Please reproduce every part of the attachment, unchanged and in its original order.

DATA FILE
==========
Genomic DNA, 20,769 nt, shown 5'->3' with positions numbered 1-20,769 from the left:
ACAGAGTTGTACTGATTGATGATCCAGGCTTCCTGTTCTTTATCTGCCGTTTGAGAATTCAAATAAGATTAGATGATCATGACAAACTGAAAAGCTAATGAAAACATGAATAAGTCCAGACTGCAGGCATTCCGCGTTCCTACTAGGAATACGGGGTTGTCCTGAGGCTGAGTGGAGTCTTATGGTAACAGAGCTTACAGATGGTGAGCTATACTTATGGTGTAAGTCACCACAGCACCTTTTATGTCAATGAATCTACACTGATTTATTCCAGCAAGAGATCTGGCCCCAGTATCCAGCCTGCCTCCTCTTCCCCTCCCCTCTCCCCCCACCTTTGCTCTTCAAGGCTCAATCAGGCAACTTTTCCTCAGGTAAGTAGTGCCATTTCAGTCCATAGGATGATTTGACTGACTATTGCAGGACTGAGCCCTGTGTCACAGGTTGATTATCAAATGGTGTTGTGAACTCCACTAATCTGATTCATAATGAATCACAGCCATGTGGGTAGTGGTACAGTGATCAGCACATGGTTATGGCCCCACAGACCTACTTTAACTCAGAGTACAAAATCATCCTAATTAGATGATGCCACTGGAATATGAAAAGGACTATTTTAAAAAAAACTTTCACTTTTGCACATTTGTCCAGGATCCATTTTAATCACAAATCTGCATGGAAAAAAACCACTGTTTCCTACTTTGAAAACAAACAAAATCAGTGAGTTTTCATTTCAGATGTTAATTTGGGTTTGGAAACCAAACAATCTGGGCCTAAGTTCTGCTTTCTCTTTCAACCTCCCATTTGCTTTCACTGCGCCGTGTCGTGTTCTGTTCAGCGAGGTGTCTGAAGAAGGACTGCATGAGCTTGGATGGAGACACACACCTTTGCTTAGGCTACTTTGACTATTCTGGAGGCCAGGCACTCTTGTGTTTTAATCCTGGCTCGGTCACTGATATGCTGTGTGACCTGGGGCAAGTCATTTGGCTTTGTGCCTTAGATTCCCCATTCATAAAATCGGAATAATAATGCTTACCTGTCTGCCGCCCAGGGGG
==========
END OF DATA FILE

Genomic DNA, 20,769 nt, shown 5'->3' with positions numbered 1-20,769 from the left:
ACAGAGTTGTACTGATTGATGATCCAGGCTTCCTGTTCTTTATCTGCCGTTTGAGAATTCAAATAAGATTAGATGATCATGACAAACTGAAAAGCTAATGAAAACATGAATAAGTCCAGACTGCAGGCATTCCGCGTTCCTACTAGGAATACGGGGTTGTCCTGAGGCTGAGTGGAGTCTTATGGTAACAGAGCTTACAGATGGTGAGCTATACTTATGGTGTAAGTCACCACAGCACCTTTTATGTCAATGAATCTACACTGATTTATTCCAGCAAGAGATCTGGCCCCAGTATCCAGCCTGCCTCCTCTTCCCCTCCCCTCTCCCCCCACCTTTGCTCTTCAAGGCTCAATCAGGCAACTTTTCCTCAGGTAAGTAGTGCCATTTCAGTCCATAGGATGATTTGACTGACTATTGCAGGACTGAGCCCTGTGTCACAGGTTGATTATCAAATGGTGTTGTGAACTCCACTAATCTGATTCATAATGAATCACAGCCATGTGGGTAGTGGTACAGTGATCAGCACATGGTTATGGCCCCACAGACCTACTTTAACTCAGAGTACAAAATCATCCTAATTAGATGATGCCACTGGAATATGAAAAGGACTATTTTAAAAAAAACTTTCACTTTTGCACATTTGTCCAGGATCCATTTTAATCACAAATCTGCATGGAAAAAAACCACTGTTTCCTACTTTGAAAACAAACAAAATCAGTGAGTTTTCATTTCAGATGTTAATTTGGGTTTGGAAACCAAACAATCTGGGCCTAAGTTCTGCTTTCTCTTTCAACCTCCCATTTGCTTTCACTGCGCCGTGTCGTGTTCTGTTCAGCGAGGTGTCTGAAGAAGGACTGCATGAGCTTGGATGGAGACACACACCTTTGCTTAGGCTACTTTGACTATTCTGGAGGCCAGGCACTCTTGTGTTTTAATCCTGGCTCGGTCACTGATATGCTGTGTGACCTGGGGCAAGTCATTTGGCTTTGTGCCTTAGATTCCCCATTCATAAAATCGGAATAATAATGCTTACCTGTCTGCCGCCCAGGGGG